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Singapore staves off threats to its FX crown


Paul Golden
Published on:

Singapore is steadily fending off threats to its position as Asia’s largest FX trading centre, threats that include liquidity concerns, growing volumes in Hong Kong and the rise of Shanghai.

Last year’s Bank of International Settlements data on global FX trading made pleasant reading for Singapore, showing that the island state had grown its market share by 30% from in 2015.

However, research firm Investment Trends highlights the complexity of the country’s retail market in its 2016 ‘Singapore CFD and FX report’. It found that an estimated 22,300 individuals placed at least one FX trade last year — down from 24,500 in 2015, with almost half of all previously active traders not placing a single trade during 2016 — yet the number of new brokers increased over the same period.

Despite one in seven traders placing a trade through a new market entrant last year, the report also found that just 7% had switched broker. Of the eight markets covered by Investment Trends, Singapore now has the lowest level of attrition due to switching.

Further growth will be seen in the corporate space as incentives for regional treasury centres kick in and they begin to set up hubs in Singapore, suggests Michael Go, head of FX market development for Asia Pacific at Thomson Reuters.

Buy-side electronification

Most buy-side players are already electronic market participants — a market segment that will grow further, Go adds: “FX growth in Singapore will be further strengthened if it continues to support the Asian headquarters for mega banks, global institutional investors and multinational companies, as well as the leading private wealth management firms in Asia.”

According to Harpal Sandhu, CEO of FX technology firm Integral, buy-side electronification represents an opportunity for Singapore to attract liquidity from customers in the region and encourage them to transfer risk amongst themselves without the support of big dealers.

Michael Go, Thomson

“In addition,” he says, “the credit equation can be managed with much lower risk as automation allows for more efficient margin management. As the dual problems of liquidity and credit are solved, the shift to local market matching will accelerate.”

Non-deliverable forward trading — which was a purely voice-driven market as recently as four years ago — has moved to predominantly trading electronically in the inter-dealer market on NEX Markets’ EBS platform, particularly for liquid one-month NDFs, observes Jeff Ward, head of NDFs and forwards and head of FX Asia for the firm.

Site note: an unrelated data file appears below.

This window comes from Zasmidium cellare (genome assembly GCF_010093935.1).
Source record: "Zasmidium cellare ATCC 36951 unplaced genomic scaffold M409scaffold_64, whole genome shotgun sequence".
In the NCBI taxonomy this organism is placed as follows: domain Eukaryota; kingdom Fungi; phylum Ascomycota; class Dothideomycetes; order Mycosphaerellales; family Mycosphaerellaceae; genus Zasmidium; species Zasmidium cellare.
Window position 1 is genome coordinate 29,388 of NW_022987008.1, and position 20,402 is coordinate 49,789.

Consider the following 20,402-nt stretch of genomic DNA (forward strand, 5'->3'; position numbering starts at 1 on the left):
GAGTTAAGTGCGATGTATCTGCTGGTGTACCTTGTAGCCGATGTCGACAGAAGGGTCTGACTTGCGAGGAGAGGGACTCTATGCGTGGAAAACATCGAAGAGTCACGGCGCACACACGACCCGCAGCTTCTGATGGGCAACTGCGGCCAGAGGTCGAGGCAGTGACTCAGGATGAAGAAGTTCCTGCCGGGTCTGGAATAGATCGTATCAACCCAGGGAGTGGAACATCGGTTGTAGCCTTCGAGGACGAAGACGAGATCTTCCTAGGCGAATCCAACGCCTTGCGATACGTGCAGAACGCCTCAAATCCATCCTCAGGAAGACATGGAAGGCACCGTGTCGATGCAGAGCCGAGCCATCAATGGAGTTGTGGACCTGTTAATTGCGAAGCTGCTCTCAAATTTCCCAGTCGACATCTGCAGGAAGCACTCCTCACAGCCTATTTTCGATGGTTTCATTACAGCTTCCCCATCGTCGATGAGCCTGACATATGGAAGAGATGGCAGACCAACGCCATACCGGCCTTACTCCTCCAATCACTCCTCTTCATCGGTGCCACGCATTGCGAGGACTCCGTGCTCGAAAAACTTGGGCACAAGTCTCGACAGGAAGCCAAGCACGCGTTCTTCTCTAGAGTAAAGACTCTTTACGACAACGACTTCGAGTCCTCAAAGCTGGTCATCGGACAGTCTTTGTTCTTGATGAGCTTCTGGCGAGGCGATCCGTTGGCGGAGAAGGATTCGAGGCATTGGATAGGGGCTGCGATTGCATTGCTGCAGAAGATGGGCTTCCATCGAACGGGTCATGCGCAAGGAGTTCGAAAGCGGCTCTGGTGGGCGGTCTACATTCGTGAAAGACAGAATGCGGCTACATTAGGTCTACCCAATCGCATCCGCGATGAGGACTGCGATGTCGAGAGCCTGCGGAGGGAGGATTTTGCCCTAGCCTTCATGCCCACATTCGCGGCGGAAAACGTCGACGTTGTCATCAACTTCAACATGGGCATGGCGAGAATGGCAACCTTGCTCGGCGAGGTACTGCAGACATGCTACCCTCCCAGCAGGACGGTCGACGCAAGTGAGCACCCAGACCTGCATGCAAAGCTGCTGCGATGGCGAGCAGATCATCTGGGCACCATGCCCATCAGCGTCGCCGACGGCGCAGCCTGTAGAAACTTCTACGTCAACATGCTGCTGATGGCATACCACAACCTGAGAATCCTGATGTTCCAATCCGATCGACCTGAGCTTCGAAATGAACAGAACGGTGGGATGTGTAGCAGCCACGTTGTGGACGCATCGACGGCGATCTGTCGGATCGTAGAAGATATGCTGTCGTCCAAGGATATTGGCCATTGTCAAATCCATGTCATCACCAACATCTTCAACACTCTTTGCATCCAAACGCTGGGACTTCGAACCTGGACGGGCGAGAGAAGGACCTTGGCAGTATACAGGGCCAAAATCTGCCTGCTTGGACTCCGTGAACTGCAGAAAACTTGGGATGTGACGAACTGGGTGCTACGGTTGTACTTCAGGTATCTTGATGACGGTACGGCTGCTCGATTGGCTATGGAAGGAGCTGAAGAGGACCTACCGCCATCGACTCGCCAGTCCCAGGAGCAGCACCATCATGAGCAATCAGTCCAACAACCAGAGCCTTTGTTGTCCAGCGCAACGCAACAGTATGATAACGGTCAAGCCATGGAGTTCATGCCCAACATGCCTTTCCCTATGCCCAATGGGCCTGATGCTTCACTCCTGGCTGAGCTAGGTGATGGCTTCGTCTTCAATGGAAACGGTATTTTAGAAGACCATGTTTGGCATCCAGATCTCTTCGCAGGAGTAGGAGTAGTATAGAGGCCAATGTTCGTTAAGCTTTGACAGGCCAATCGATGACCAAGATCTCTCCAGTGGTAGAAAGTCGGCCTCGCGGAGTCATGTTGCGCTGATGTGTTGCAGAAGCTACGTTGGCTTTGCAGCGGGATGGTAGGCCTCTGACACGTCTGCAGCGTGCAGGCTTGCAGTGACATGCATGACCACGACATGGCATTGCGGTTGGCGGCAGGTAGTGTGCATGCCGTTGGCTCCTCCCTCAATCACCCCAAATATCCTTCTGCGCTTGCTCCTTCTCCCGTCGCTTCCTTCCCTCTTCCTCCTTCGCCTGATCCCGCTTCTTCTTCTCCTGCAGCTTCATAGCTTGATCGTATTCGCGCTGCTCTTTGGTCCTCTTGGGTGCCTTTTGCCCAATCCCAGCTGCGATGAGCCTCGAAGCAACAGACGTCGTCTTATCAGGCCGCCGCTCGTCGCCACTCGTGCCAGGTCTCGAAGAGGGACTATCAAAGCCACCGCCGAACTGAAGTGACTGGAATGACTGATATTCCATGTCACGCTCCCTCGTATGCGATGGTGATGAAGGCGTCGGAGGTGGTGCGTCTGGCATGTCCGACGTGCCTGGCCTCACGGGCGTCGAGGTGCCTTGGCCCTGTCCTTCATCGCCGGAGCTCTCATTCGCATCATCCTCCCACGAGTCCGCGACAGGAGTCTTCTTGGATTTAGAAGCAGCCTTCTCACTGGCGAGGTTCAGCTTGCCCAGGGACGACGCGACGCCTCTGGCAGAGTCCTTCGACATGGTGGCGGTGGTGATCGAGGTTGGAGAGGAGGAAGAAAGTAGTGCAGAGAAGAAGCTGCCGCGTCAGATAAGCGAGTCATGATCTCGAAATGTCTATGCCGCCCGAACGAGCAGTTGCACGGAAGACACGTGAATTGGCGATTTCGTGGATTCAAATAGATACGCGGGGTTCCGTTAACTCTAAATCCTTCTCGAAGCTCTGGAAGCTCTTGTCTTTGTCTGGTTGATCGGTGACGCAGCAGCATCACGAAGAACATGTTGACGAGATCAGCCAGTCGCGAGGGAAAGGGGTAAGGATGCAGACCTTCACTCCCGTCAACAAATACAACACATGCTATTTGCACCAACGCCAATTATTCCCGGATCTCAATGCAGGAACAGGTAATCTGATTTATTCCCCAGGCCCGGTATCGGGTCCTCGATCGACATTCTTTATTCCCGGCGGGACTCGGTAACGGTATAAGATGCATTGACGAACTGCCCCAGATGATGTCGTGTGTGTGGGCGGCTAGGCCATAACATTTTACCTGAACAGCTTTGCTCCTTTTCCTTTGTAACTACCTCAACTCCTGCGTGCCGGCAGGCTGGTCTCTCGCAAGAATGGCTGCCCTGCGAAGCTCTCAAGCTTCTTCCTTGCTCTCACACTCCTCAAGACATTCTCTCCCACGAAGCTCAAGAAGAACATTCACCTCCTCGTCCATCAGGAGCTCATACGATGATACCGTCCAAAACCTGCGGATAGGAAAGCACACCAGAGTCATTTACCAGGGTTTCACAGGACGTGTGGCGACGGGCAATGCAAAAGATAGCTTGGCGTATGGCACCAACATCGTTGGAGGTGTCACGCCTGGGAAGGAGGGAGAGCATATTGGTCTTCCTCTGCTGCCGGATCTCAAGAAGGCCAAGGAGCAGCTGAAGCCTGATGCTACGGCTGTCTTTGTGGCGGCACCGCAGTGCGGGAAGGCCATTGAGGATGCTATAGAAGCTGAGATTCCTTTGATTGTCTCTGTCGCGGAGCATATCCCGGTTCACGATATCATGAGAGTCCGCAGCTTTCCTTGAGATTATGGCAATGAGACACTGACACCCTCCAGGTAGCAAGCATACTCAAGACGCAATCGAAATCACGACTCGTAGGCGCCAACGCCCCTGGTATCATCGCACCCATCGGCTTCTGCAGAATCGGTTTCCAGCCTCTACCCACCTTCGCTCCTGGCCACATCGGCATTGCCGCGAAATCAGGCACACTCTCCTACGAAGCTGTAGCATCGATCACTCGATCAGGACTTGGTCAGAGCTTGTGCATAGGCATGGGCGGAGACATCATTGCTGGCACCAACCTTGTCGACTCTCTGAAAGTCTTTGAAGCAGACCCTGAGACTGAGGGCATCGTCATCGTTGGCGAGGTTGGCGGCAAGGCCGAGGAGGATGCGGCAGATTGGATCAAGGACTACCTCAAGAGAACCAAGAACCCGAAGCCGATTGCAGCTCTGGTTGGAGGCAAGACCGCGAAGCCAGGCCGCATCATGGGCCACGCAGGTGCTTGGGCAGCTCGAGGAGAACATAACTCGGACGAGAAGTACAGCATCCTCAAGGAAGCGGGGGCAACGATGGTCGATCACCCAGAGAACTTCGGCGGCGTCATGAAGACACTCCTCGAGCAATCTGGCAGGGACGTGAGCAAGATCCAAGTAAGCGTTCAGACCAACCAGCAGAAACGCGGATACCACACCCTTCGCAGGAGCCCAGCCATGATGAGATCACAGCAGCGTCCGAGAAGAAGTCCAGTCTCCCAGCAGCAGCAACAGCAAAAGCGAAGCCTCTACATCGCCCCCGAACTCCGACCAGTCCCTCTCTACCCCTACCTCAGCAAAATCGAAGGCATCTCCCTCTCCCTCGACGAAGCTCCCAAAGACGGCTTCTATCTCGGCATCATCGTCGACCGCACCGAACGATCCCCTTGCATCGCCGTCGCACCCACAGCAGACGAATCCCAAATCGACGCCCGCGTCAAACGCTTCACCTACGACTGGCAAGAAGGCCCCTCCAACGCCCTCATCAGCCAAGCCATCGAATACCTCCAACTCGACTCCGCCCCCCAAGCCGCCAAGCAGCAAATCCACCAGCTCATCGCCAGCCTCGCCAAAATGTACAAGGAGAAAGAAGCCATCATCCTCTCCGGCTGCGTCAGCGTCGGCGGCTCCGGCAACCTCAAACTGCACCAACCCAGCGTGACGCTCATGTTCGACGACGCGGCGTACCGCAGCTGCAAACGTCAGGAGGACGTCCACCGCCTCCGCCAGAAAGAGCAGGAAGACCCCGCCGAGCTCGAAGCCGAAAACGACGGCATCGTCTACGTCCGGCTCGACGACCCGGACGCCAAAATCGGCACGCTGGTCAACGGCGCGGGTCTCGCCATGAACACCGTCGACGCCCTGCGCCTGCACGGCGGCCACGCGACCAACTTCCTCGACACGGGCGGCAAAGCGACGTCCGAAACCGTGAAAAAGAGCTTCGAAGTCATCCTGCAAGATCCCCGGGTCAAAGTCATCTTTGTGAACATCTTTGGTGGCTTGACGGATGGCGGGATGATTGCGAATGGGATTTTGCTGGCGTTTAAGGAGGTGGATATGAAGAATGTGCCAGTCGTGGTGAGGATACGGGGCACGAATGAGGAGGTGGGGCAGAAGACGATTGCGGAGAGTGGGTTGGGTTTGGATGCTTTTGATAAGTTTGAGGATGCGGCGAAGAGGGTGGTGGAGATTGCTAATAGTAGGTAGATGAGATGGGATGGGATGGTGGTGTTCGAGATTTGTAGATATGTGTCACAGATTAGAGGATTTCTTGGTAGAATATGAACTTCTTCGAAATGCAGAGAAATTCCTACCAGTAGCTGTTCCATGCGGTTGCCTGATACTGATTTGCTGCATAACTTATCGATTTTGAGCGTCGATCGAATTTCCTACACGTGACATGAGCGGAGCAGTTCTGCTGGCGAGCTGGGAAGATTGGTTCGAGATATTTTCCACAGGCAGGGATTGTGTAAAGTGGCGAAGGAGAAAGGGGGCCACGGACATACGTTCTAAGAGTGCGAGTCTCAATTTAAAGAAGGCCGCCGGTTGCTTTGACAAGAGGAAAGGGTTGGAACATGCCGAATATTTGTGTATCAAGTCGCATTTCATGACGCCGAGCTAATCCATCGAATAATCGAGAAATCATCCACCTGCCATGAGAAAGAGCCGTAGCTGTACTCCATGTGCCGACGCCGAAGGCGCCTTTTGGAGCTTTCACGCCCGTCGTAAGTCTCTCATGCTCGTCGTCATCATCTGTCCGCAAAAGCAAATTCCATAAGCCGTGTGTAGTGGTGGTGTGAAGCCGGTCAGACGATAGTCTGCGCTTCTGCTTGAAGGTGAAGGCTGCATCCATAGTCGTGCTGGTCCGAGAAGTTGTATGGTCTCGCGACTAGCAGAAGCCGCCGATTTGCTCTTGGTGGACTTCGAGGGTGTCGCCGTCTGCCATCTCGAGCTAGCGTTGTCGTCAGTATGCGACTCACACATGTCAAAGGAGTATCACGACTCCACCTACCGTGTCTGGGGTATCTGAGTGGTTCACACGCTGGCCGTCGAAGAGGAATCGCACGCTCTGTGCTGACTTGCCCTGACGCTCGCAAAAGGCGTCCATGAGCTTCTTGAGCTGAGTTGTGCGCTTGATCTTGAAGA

Ward notes that while the largest banks are key players, local and regional banks are strong in Australian, New Zealand and Singaporean dollars, offshore renminbi, other Asean pairs and NDF markets: “The major non-bank market makers are increasingly important as market makers and liquidity providers — especially for more liquid products such as G20 spot — although not for FX forwards or swaps due to credit access and/or balance-sheet limitations.”

Non-bank liquidity providers are gaining market traction with lower costs and flexibility of algorithmic trading, adds Dongyal Lim, senior sales trader with CMC Markets in Singapore: “The global banks that have long dominated the FX market in Singapore are coming under growing regulatory pressure. Data interpretation also allows non-bank entities to deliver unique pricing to market participants.”

The competition

Jon Vollemaere, CEO of local trading platform R5, describes Singapore as strategically important to his business, with more than half of trading volumes coming from Asia since the start of the year.

“Singapore is also the third largest market for offshore renminbi, behind Hong Kong and London,” he says. “Overtaking Tokyo was just the start; the big question is will it continue to stay in front of Shanghai? Three years ago we said ‘yes’, but it might well be a different story by 2020. Competition from China’s financial hub will be stiff, but regulation, language and location have all played a part in the rise of Singapore and will continue to do so.”

Vollemaere also praises the Monetary Authority of Singapore’s support for financial technology, suggesting that it will drive further electronification of FX within the city state and across the region through initiatives such as technology business accelerator FinLab.

Network provider BSO added Singapore to its FX circuit in June, improving latency between London and Singapore. Chief operations officer Emmanuel Pelle says that while there are expanding FX liquidity pools from Chicago to Shanghai, Dubai to Mumbai and Chicago to Tokyo, Singapore remains the hot spot for growth in over-the-counter trading across emerging markets.

“Our clients typically want to be connected to the major exchanges, including SGX Singapore,” Pelle concludes. “Much of this flow is driven by the dominant interbank players, although a growing proportion of activity can also be attributed to a wider interest in currency trading as the asset class becomes more assessable to the retail investor.”